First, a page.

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Outsourcing checklist: How to determine which type of labor is right for you

Conceptual image of businessteam working cohesively. Interaction and unity-1In doing some research for a prospective customer, I recently came across the results of a survey of CIOs in Europe which aimed to determine how well CIOs understand the financial impact of outsourcing on their business. The results were discouraging: Many CIOs don't have a good idea of the financial benefits outsourcing can provide.

This theme is all too common, even in our own conversations with customers -- many business leaders just don't have a firm handle on their labor-related costs and the use of outsourced labor.

We like to ask our customers: "Why do you use one type of outsourced labor over another?" And their answer to this question is usually not very clear.

And so, I started thinking about not only why they use a particular type of outsourced labor, but who determines how and what outsourcing is used. It's not too difficult to figure out that the CIO is probably not involved in every outsourcing engagement. He or she is likely primarily concerned with the largest ones; and this is where we find the main disconnect.

Typically, it's project or line managers who are making many smaller decisions every day that have a larger overall impact on the business. How they choose can determine not only the success of the project, but also the total costs and potential risks.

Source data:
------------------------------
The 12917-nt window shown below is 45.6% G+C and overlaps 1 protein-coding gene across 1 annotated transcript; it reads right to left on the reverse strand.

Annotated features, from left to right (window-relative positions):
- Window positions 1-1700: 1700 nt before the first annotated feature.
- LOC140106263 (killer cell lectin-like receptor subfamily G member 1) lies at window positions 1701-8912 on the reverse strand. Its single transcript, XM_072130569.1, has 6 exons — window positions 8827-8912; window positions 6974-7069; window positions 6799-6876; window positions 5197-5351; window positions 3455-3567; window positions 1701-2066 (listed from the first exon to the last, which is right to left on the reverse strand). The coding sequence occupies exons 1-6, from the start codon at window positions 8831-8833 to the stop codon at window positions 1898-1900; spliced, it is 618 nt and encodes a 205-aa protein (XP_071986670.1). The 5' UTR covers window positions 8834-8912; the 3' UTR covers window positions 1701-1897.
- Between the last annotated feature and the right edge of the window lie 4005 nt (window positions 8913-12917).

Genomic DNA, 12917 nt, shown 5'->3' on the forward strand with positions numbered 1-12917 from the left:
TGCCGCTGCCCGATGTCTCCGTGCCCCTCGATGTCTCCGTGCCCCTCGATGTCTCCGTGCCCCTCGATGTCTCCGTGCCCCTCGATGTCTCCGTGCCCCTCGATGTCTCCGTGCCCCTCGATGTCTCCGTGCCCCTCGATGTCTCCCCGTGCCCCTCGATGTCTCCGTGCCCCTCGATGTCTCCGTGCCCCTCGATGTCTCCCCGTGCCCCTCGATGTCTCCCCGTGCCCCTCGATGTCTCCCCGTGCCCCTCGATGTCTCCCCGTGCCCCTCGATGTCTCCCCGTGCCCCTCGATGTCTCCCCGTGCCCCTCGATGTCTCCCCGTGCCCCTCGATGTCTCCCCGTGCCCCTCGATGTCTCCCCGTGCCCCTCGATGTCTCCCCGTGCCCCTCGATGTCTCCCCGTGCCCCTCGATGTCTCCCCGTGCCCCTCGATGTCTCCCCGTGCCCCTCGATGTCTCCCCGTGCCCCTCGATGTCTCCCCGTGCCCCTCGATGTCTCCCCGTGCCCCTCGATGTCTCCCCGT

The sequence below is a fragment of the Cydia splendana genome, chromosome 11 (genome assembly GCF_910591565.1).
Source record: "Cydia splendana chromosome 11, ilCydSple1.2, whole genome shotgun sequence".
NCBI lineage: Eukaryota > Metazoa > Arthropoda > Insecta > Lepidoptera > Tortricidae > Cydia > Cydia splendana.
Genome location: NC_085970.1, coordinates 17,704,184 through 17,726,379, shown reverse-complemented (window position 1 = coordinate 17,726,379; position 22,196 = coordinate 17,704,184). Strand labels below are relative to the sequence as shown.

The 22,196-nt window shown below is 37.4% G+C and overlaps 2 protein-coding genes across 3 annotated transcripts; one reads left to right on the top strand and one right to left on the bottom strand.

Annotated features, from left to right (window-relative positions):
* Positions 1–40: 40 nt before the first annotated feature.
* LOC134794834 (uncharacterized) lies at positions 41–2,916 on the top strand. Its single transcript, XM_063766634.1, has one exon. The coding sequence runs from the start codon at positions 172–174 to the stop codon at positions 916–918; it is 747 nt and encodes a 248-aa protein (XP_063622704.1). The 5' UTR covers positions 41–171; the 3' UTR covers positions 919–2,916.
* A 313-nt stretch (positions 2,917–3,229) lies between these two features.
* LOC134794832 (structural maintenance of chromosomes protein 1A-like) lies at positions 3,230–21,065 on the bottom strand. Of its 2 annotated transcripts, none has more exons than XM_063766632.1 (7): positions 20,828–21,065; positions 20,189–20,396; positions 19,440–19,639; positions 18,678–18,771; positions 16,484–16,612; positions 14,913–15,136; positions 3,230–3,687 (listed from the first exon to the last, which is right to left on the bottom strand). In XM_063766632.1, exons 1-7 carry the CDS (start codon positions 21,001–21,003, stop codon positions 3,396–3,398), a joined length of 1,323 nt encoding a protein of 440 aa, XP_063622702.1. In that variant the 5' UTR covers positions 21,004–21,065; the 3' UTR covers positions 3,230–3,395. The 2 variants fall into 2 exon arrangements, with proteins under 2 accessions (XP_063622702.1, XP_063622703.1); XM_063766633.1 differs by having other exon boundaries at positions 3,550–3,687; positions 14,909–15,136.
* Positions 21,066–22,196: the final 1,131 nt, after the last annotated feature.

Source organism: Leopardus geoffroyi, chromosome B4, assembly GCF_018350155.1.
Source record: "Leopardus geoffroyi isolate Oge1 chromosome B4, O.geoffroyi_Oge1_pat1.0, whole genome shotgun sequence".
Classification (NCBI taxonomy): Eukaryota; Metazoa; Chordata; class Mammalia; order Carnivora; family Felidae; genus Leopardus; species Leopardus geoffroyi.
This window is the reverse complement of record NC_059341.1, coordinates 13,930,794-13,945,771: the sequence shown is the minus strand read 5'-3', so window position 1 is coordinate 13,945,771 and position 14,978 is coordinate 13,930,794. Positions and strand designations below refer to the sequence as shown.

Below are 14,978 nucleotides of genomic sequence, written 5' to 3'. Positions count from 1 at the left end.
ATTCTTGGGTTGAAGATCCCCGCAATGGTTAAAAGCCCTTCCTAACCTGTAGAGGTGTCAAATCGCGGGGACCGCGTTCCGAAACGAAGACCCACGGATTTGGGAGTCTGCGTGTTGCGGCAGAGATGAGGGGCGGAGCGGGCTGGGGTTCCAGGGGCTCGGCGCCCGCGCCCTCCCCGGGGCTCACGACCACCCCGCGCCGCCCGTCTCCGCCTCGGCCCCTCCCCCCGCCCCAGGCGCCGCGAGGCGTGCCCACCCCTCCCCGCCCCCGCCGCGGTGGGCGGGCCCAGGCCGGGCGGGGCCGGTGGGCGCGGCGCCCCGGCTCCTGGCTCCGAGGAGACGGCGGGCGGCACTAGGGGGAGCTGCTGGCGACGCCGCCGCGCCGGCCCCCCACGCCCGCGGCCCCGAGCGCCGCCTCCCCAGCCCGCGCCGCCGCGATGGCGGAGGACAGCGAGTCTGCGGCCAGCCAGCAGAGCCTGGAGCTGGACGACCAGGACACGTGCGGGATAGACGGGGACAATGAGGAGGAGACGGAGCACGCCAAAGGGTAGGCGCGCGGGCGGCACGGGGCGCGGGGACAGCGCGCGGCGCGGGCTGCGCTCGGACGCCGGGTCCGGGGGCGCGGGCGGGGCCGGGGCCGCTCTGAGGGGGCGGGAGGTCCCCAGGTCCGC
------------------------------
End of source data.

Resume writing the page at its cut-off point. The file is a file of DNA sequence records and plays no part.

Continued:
In a recent discussion at IndustryWeek, I noted that labor costs contribute directly to the overall costs of running a business or providing a service. So those line managers actually take a lot into their hands when they choose to use one labor source over another. But how do they really arrive at their decision to use contingent labor versus independent contractors versus a traditional consulting company? The answer is again probably much the same as the CIOs in the European study. They really don't know why.

So here's my quick list to help determine what type of outsourced labor makes sense:

  1. Define the purpose - Do I need to acquire a certain skill, or am I looking for leadership and critical thinking?

  2. Define the timing - Is this an isolated project, or will I likely use this type of skill in the future?

  3. Define the management - Is the resource going to work with my team, or do I just want a piece of the project (or entire project) delivered with little interaction?

  4. Define the risk - Is the contractual basis of the relationship consistent with the things above?

It takes a lot of time to really think through and follow these steps, which again, typically falls on the project or line manager. Since it's not cost-effective for that manager to spend 20 percent to 30 percent (or more) of his or her time trying to figure out which method is best, you could look to a workforce management outsourcing company to help define a program for you. With the right company, you would know exactly how outsourcing this function reduces your risk and saves you money.


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